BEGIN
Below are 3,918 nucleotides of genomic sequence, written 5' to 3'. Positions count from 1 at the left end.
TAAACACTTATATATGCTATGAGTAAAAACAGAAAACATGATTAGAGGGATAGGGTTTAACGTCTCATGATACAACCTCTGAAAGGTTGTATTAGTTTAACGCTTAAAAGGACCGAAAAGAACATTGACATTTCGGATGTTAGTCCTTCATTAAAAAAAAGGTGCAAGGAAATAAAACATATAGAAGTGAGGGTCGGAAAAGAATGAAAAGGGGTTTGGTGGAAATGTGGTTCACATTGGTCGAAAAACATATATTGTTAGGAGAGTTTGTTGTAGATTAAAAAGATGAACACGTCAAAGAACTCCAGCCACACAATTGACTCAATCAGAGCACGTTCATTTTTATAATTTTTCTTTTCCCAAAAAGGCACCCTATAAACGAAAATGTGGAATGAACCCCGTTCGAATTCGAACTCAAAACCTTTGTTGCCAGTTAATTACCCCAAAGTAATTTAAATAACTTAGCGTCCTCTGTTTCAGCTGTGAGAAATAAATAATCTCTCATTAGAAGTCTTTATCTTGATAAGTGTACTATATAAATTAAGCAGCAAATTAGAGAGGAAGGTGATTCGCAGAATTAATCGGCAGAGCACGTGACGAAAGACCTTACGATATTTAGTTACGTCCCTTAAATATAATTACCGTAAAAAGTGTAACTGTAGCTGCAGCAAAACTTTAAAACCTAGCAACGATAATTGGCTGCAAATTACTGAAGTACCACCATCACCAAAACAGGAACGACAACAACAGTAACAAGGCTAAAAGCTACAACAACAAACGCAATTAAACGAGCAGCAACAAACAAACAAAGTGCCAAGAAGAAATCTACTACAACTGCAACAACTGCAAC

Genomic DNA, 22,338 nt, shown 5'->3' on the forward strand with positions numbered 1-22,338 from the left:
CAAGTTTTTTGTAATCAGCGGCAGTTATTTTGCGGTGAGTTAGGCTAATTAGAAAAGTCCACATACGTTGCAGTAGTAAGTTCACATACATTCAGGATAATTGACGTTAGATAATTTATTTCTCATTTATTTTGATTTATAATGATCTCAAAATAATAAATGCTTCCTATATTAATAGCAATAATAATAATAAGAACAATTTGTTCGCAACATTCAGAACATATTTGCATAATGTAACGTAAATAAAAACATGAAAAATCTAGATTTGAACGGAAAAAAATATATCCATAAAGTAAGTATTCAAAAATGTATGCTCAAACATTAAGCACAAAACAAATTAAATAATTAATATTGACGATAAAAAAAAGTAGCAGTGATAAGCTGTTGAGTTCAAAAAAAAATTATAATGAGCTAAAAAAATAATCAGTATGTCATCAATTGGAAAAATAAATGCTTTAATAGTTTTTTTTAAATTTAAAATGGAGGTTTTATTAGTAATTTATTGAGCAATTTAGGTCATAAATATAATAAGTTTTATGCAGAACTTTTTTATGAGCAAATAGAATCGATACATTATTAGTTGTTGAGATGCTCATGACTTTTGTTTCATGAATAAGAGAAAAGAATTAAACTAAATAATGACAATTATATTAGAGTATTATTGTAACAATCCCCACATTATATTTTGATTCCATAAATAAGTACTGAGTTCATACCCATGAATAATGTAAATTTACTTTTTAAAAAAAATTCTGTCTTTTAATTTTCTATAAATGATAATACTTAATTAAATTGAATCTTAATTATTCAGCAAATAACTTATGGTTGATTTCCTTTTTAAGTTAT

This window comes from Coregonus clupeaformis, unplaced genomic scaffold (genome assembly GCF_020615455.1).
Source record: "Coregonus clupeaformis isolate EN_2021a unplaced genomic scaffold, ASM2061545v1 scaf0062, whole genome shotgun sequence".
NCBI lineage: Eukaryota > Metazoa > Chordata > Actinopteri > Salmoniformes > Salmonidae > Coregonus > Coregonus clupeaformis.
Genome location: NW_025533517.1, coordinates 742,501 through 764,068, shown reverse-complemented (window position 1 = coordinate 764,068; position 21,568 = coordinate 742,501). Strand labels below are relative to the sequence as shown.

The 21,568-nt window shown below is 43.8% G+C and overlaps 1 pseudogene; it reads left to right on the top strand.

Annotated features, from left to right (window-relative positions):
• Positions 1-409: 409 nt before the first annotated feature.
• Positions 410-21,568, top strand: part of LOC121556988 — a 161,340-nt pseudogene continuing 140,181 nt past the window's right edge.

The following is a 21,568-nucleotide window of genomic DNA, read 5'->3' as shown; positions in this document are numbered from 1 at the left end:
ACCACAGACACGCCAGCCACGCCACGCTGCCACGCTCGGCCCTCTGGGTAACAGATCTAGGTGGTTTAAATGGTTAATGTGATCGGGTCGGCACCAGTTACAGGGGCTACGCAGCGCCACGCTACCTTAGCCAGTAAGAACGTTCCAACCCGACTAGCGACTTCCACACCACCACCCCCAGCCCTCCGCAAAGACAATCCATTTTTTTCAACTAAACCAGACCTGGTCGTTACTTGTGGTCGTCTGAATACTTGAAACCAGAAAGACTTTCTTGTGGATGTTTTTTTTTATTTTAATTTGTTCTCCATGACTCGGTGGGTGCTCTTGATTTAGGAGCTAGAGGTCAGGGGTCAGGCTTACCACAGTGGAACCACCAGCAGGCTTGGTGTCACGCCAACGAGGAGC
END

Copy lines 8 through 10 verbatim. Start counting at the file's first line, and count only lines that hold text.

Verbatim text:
Genome location: NW_025533517.1, coordinates 742,501 through 764,068, shown reverse-complemented (window position 1 = coordinate 764,068; position 21,568 = coordinate 742,501). Strand labels below are relative to the sequence as shown.

The 21,568-nt window shown below is 43.8% G+C and overlaps 1 pseudogene; it reads left to right on the top strand.

Annotated features, from left to right (window-relative positions):